Yesterday there was a baby dedication service at church. It was special. No, I didn't have any babies to dedicate, unfortunately. I've been to plenty of baby dedications in my time. I especially enjoy when Joe and I are dedicating one of our children to the Lord and committing to do our best to raise them to love Him. I also enjoy the ones that my hubby officiates. I love it when he lays his hands on the little ones and prays for them. However this baby dedication was special for none of the above reasons. This one touched me deeply because the two little ones being dedicated were orphans. They live in the orphanage that was started by and is supported by our church. In fact the orphanage is on the second story above where we have our Sunday service. One of these little 'honeys' was only 2 weeks old. A little tiny thing. I prayed fervently for these two and will continue to pray for them. I pray that they will come to know the Lord at an early age and will grow to love Him above all else. I pray that they will know the love found in a family that serves our Lord. I pray that they will be able to deal with the rejection that comes from being abandoned by the ones that are supposed to love you more than any other. Since they have no parents I will take on the responsibility to pray for them. I will take that responsibility seriously. Will you join me in praying in faith for these little ones and the other 23 or so that live with them in the orphanage? Pray too for those who care for them that they would show Christ's love to some who desperately need to feel it.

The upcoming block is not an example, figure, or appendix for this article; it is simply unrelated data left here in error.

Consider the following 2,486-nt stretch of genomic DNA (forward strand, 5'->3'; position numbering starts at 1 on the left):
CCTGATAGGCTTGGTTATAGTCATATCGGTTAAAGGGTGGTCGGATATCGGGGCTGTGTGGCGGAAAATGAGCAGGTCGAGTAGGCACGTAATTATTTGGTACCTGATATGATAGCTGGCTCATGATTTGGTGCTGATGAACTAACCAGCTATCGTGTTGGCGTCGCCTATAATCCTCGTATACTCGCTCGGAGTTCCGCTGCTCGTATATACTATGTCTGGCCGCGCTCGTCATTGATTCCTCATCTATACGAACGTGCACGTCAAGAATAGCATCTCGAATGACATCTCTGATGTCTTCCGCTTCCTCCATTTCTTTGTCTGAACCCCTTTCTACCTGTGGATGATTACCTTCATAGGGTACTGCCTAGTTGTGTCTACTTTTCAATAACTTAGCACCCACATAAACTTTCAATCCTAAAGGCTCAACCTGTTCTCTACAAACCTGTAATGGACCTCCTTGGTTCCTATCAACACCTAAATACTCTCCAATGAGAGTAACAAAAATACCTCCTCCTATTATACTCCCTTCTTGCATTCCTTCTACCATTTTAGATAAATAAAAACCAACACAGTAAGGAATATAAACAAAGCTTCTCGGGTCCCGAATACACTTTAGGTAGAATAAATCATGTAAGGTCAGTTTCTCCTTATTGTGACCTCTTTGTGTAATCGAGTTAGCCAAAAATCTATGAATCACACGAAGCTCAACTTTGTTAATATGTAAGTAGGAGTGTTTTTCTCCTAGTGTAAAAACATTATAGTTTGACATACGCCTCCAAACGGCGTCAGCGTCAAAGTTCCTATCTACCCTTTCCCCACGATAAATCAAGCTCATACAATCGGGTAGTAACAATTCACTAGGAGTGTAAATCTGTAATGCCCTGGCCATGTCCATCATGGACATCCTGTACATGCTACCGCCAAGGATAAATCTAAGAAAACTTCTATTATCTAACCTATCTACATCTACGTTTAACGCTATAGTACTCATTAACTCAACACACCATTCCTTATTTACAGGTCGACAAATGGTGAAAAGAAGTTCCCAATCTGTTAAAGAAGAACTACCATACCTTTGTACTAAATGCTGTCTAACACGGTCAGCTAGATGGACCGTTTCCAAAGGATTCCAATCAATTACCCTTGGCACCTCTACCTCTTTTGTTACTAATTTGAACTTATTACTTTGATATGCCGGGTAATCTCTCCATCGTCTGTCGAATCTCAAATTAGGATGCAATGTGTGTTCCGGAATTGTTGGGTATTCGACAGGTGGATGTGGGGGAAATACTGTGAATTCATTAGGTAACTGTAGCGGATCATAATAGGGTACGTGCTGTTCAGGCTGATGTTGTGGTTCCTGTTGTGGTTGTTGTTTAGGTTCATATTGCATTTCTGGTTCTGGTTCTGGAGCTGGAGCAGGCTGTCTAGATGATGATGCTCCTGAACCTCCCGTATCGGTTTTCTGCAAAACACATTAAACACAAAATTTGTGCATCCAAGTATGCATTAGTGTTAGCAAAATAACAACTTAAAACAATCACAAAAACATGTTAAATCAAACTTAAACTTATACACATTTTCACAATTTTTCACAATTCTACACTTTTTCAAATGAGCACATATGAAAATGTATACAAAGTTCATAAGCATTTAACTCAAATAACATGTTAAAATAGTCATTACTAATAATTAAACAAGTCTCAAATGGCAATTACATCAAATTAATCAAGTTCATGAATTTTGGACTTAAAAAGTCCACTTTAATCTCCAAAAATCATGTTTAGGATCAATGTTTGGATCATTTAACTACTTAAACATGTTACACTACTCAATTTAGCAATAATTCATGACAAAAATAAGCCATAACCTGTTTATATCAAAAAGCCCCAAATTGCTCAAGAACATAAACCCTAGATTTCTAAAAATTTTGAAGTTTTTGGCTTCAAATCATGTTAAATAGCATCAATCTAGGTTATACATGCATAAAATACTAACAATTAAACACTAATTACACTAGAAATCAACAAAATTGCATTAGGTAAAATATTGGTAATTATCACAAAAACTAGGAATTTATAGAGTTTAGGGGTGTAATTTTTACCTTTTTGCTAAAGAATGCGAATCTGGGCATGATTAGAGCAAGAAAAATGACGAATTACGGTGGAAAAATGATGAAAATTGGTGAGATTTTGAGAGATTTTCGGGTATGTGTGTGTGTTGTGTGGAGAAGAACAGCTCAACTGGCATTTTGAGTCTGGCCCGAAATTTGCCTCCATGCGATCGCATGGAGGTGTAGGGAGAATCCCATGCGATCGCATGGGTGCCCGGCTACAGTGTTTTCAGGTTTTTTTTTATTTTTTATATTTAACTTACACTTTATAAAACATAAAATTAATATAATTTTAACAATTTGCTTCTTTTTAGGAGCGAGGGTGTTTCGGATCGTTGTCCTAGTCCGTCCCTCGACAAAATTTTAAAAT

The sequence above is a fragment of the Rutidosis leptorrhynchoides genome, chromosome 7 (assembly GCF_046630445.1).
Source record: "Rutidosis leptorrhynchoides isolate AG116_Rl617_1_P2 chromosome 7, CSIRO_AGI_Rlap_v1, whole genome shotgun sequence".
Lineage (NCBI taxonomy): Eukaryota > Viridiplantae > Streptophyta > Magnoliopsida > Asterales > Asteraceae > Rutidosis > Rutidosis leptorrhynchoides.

Saturday, October 27, 2007

Our Saturday

Today as we went to the market we took the camera to share with you where we shop each Saturday.